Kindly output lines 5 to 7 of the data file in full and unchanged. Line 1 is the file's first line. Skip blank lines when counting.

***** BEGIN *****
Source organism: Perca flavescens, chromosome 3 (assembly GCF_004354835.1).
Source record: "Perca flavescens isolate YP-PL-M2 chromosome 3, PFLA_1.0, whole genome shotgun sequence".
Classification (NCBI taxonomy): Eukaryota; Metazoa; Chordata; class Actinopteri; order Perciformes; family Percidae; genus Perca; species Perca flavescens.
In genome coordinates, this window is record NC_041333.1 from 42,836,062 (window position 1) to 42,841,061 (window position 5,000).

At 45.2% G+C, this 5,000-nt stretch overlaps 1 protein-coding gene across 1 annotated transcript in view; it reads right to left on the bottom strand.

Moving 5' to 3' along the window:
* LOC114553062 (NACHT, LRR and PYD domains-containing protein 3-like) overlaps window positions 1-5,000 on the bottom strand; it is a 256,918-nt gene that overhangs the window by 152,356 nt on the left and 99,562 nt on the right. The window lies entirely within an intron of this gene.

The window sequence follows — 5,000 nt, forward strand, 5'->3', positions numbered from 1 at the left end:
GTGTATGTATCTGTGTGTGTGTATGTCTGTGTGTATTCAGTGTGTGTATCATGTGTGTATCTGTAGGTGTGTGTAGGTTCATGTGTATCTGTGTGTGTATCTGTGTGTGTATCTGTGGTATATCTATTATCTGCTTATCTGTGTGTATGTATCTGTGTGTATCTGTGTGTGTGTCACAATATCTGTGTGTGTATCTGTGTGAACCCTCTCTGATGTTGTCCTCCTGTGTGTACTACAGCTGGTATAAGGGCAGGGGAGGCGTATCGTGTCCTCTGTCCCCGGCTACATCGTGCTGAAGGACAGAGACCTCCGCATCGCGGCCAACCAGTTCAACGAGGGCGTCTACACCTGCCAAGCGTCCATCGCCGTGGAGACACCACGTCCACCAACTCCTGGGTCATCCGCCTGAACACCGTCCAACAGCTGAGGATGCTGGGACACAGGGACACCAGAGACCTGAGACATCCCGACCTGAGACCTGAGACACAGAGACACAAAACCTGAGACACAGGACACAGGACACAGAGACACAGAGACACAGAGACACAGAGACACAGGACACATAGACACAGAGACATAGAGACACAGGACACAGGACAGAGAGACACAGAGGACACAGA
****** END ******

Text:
At 45.2% G+C, this 5,000-nt stretch overlaps 1 protein-coding gene across 1 annotated transcript in view; it reads right to left on the bottom strand.

Moving 5' to 3' along the window:
* LOC114553062 (NACHT, LRR and PYD domains-containing protein 3-like) overlaps window positions 1-5,000 on the bottom strand; it is a 256,918-nt gene that overhangs the window by 152,356 nt on the left and 99,562 nt on the right. The window lies entirely within an intron of this gene.